Unlike Christianity, neither Judaism or Islam accepts that concept of original sin; the belief that all people have inherited Adam and Eve’s sin of disobeying the Creator’s instructions in the Garden of Eden. Instead both faiths believe that each person bears responsibility for their own deeds, which means the act of sin can only be rectified through personal repentance (Teshuvah / Taubah) and not through a third party.
In Christianity repentance implies a reversal of one’s inherited sinful conduct – a recognition of past shortcomings, and a firm resolution to change in the future. While The concept of Teshuvah / Taubah as “return” emphasizes the fundamental spiritual potential of every person. One who performs Teshuvah / Taubah is not rectifying a sin inherited from Adam, but returning to the potential they were born with.
6 Steps of Taubah / Teshuvah
As laid out by Ali Bin Abi Taalib (PBUH) and by Maimonides (Z”KL)
|1. Stopping the sin immediately||1. Stopping the sin immediately|
|2. Feeling intense, all-enveloping regret and remorse for having committed the sin||2. Feeling intense, all-enveloping regret and remorse for having committed the sin|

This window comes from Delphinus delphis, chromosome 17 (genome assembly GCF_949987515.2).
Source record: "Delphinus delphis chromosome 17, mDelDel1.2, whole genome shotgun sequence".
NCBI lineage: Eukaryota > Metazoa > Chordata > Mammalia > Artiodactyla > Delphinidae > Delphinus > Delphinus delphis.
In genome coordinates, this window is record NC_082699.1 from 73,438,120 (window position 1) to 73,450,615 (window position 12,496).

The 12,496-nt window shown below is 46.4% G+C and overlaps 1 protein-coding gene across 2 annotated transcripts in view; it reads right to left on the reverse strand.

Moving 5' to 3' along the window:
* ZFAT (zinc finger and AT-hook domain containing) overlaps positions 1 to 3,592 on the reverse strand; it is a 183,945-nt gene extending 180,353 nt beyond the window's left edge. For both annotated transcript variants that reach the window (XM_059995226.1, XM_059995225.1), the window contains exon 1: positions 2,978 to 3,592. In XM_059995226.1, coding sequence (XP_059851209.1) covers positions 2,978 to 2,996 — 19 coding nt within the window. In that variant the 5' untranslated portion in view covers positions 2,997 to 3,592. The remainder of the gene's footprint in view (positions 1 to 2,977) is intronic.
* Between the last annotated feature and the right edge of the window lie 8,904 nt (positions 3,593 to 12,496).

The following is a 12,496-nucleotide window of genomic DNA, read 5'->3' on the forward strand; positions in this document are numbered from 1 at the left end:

|3. Confessing the sin to Allah||3. Confessing the sin to the Creator|
|4. Asking Allah to forgive him||4. Resolving firmly to never commit that sin again|
|5. Resolving firmly to never commit that sin again||5. Testifying to the Creator never to repeat the sin|
|6. Returning the dues to the one who was wronged or offering expiation for that sin, if necessary||6. Returning the dues to the one who was wronged or offering expiation for that sin, if necessary|
It must also be noted that during the times of the Jewish temples when a benei Yisrael sinned he was obligated to bring a sacrifice to atone for his mistake. However, even though the offering was central to the ritual, the most essential part of the act was the Teshuva discussed above.